DigitalJoel

2008/12/22

Starting and stopping glassfish within eclipse

Filed under: eclipse, glassfish, java, maven — digitaljoel @ 4:49 pm
While working in my webapp, I often need to re-deploy. Here’s the setup:
  • Using Maven for full builds of the webapp. See my previous post about web resources within eclipse
  • Glassfish is installed in some directory, and is totally independent of eclipse.*
  • Glassfish has a webapp setup that points to the exploded webapp directory within its maven build target directory.**
  • Eclipse builds its classes into the target/classes directory***. This can save time in my maven build because it’ll notice that it doesn’t have to build classes because they are built by eclipse as I go.
  • I have a program builder on my project that runs “mvn -o package” on my project. It takes care of copying all web resources and all classes from target into the exploded webapp. This builder runs when I do a manual build of the project through the menus or with ctrl-b
Of course, in webapp development, when I modify the java files and compile them, in order to see the changes within my webapp while testing, I have to bounce the webserver. I did have limited success with Netbeans performing a hot-swap of code within glassfish, but that’s another story for another day.
So, the goal was to make glassfish stop and start whenever I modified java files. In order to do this, I did a trick similar to my previous blog post on filtering web resources and deploying them to the webserver. It was actually quite simple. I created two new builders, one which runs before the eclipse java builder, and one that runs at the very end.
In order to swap out jars or classes, I have to stop the webserver so it releases its handles on the files. This is done with the first builder.
The builder simply calls the glassfish asadmin.bat file, passing in arguments to stop the server. In the build options tab you will want to ensure that the “Launch in Background” is unchecked. We need this to run in-process so that the build will wait for it. If you put it in the background, your build may fail if shutdown takes a long time because the server will still have a handle on files the build is trying to delete.
We don’t want to shut down glassfish every time we build, only when java files change. To accomplish this, we will use the working set, like we did in the previous post. This time, you will set it to src/main/java
Next, we need to start the server again after our build is complete. This is almost identical to the first builder we just created. This one will go at the end of the build cycle, but will also call asadmin.bat. The argument is start-domain domain1. This builder SHOULD be launched in the background, otherwise your build will never end. Here is the Build Options tab of that dialog:
Notice that again we are specifying the working set for this builder so that we only try to start the server when java files change. The working set should be src/main/java as with the previous one.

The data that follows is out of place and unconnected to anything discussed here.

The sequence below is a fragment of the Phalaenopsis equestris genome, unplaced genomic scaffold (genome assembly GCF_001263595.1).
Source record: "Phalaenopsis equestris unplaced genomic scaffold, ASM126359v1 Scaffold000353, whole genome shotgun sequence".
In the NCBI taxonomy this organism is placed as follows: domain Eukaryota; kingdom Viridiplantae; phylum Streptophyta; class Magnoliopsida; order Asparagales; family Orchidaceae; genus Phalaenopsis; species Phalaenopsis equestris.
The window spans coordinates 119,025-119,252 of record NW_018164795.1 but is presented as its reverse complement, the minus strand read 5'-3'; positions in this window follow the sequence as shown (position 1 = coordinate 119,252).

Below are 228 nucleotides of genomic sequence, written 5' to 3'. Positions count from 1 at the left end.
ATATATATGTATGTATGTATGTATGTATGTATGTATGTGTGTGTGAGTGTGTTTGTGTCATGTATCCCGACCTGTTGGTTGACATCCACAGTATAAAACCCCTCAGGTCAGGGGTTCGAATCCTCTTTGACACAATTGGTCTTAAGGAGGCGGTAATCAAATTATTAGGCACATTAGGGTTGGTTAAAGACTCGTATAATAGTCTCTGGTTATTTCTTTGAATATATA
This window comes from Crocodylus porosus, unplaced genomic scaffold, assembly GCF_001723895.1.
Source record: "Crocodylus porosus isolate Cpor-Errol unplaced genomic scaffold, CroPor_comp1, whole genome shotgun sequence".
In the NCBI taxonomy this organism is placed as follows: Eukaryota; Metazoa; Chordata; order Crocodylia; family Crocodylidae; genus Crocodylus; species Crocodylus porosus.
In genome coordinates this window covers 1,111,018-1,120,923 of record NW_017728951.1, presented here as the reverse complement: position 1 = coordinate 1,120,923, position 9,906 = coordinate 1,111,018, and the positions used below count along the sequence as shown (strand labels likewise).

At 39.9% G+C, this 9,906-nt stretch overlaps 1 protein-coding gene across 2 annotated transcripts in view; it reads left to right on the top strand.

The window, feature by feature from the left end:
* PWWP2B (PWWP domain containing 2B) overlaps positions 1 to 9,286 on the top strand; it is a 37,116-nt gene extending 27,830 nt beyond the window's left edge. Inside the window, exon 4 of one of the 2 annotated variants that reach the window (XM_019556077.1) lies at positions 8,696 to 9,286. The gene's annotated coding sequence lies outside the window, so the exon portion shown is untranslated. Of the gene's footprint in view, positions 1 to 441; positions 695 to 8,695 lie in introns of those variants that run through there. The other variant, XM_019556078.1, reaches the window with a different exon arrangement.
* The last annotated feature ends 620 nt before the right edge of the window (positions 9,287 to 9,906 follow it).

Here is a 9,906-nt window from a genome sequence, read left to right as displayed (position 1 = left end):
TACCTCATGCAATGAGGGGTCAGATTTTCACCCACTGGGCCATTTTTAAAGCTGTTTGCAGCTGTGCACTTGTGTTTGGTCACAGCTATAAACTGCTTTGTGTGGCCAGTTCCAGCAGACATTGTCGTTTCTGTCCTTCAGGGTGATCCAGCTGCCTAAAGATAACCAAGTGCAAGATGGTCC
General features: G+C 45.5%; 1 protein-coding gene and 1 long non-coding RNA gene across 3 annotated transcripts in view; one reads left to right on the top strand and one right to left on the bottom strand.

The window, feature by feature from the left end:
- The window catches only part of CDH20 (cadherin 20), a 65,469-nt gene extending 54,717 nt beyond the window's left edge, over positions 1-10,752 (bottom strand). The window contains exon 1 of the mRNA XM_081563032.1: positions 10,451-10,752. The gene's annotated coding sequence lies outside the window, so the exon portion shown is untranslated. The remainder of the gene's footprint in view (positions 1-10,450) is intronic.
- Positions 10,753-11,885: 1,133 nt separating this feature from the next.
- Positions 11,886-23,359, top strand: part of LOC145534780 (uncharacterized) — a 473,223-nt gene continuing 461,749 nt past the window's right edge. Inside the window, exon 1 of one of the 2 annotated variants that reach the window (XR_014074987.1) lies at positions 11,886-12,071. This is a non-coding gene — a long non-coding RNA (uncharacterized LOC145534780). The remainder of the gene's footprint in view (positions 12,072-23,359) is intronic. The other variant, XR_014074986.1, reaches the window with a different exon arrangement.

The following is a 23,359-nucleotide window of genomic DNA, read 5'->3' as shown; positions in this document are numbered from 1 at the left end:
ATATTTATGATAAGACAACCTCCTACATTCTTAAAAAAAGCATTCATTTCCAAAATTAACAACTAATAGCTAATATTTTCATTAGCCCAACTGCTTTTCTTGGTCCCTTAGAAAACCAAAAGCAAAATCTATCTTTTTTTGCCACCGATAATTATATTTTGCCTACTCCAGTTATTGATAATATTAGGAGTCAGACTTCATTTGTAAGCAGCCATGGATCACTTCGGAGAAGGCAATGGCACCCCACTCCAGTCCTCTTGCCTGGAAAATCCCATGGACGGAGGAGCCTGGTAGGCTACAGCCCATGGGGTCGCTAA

So finally, we have a full build operation that looks like this:
Now, while developing my webapp, if I have only changed .xhtml files and I hit ctrl-b, the server isn’t bounced at all. My web resources are copied out to the webapp directory and changes are seen immediately. If I change java files and hit ctrl-b, the classes are recompiled and the server is shutdown and restarted. I can easily alt-tab to my browser and test my changes either way.
One drawback is that when the version changes, I have to change the deployed directory within the domain.xml file to point to the new target directory. This isn’t a big deal, as it’s simply changing the webapp descriptor from blahblahblah-1.3-SNAPSHOT to blahblahblah-1.4-SNAPSHOT within domain.xml and restarting the server.
All in all, this setup has served me very well for the last few months.
NOTES:
* I couldn’t just setup glassfish as a server within eclipse because the project is not setup as a dynamic web project within eclipse, and I can’t apply that template or property aspect or whatever it’s called after the fact.
** The web-module node within my domain.xml file looks like this:
<web-module root=”myurl” deployed=”true” enabled=”false” location=”c:/src/project/module/target/module-1.5-SNAPSHOT” name=”module” type=”user”/>
***Why didn’t I just build into target/my-web-app/WEB-INF/classes? If I had eclipse build into that directory, they would be wiped out whenever I ran a mvn clean operation, and replaced with newly compiled files from the target/classes directory. I’m not certain, but it may also happen with the mvn package command that my build is running from within eclipse. In any case, I haven’t tried it. If you try it and have good luck with it, let me know.
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